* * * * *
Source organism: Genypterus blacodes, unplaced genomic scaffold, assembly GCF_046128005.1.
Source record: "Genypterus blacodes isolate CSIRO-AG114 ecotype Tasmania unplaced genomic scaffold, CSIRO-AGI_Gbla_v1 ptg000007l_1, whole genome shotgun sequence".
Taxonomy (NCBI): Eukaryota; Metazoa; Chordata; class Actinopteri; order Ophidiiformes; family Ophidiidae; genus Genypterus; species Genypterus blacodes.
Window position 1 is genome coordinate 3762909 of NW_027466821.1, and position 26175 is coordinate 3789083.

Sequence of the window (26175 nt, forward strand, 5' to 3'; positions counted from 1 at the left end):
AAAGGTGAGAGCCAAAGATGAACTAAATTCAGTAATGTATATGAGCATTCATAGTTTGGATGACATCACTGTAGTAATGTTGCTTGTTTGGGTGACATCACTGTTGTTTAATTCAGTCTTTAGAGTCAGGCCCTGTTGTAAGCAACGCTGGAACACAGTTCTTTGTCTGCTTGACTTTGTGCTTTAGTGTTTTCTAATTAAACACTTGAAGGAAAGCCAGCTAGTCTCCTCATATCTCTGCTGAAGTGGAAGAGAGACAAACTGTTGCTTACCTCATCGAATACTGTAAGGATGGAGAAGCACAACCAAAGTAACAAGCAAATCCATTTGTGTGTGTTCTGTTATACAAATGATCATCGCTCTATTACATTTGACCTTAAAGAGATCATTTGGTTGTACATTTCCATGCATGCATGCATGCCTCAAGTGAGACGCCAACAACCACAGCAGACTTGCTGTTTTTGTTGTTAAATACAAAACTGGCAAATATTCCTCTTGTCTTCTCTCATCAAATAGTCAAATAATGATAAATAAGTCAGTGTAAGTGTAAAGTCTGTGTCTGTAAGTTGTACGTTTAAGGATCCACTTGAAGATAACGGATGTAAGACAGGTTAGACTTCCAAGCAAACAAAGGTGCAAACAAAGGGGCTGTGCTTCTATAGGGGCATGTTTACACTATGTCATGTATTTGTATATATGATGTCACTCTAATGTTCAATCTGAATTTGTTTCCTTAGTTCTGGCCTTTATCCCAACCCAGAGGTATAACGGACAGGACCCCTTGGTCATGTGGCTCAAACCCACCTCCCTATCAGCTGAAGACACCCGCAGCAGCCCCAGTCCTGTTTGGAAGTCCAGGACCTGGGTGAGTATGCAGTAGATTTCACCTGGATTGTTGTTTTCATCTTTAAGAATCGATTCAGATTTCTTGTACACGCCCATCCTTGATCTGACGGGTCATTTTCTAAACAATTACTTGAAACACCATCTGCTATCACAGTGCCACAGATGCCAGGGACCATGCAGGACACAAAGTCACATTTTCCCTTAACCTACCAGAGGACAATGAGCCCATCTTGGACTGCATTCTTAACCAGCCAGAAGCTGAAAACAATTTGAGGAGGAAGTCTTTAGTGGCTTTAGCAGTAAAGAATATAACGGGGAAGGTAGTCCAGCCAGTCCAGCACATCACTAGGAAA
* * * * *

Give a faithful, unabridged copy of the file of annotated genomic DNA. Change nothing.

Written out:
Source organism: Genypterus blacodes, unplaced genomic scaffold, assembly GCF_046128005.1.
Source record: "Genypterus blacodes isolate CSIRO-AG114 ecotype Tasmania unplaced genomic scaffold, CSIRO-AGI_Gbla_v1 ptg000007l_1, whole genome shotgun sequence".
Taxonomy (NCBI): Eukaryota; Metazoa; Chordata; class Actinopteri; order Ophidiiformes; family Ophidiidae; genus Genypterus; species Genypterus blacodes.
Window position 1 is genome coordinate 3762909 of NW_027466821.1, and position 26175 is coordinate 3789083.

Sequence of the window (26175 nt, forward strand, 5' to 3'; positions counted from 1 at the left end):
AAAGGTGAGAGCCAAAGATGAACTAAATTCAGTAATGTATATGAGCATTCATAGTTTGGATGACATCACTGTAGTAATGTTGCTTGTTTGGGTGACATCACTGTTGTTTAATTCAGTCTTTAGAGTCAGGCCCTGTTGTAAGCAACGCTGGAACACAGTTCTTTGTCTGCTTGACTTTGTGCTTTAGTGTTTTCTAATTAAACACTTGAAGGAAAGCCAGCTAGTCTCCTCATATCTCTGCTGAAGTGGAAGAGAGACAAACTGTTGCTTACCTCATCGAATACTGTAAGGATGGAGAAGCACAACCAAAGTAACAAGCAAATCCATTTGTGTGTGTTCTGTTATACAAATGATCATCGCTCTATTACATTTGACCTTAAAGAGATCATTTGGTTGTACATTTCCATGCATGCATGCATGCCTCAAGTGAGACGCCAACAACCACAGCAGACTTGCTGTTTTTGTTGTTAAATACAAAACTGGCAAATATTCCTCTTGTCTTCTCTCATCAAATAGTCAAATAATGATAAATAAGTCAGTGTAAGTGTAAAGTCTGTGTCTGTAAGTTGTACGTTTAAGGATCCACTTGAAGATAACGGATGTAAGACAGGTTAGACTTCCAAGCAAACAAAGGTGCAAACAAAGGGGCTGTGCTTCTATAGGGGCATGTTTACACTATGTCATGTATTTGTATATATGATGTCACTCTAATGTTCAATCTGAATTTGTTTCCTTAGTTCTGGCCTTTATCCCAACCCAGAGGTATAACGGACAGGACCCCTTGGTCATGTGGCTCAAACCCACCTCCCTATCAGCTGAAGACACCCGCAGCAGCCCCAGTCCTGTTTGGAAGTCCAGGACCTGGGTGAGTATGCAGTAGATTTCACCTGGATTGTTGTTTTCATCTTTAAGAATCGATTCAGATTTCTTGTACACGCCCATCCTTGATCTGACGGGTCATTTTCTAAACAATTACTTGAAACACCATCTGCTATCACAGTGCCACAGATGCCAGGGACCATGCAGGACACAAAGTCACATTTTCCCTTAACCTACCAGAGGACAATGAGCCCATCTTGGACTGCATTCTTAACCAGCCAGAAGCTGAAAACAATTTGAGGAGGAAGTCTTTAGTGGCTTTAGCAGTAAAGAATATAACGGGGAAGGTAGTCCAGCCAGTCCAGCACATCACTAGGAAA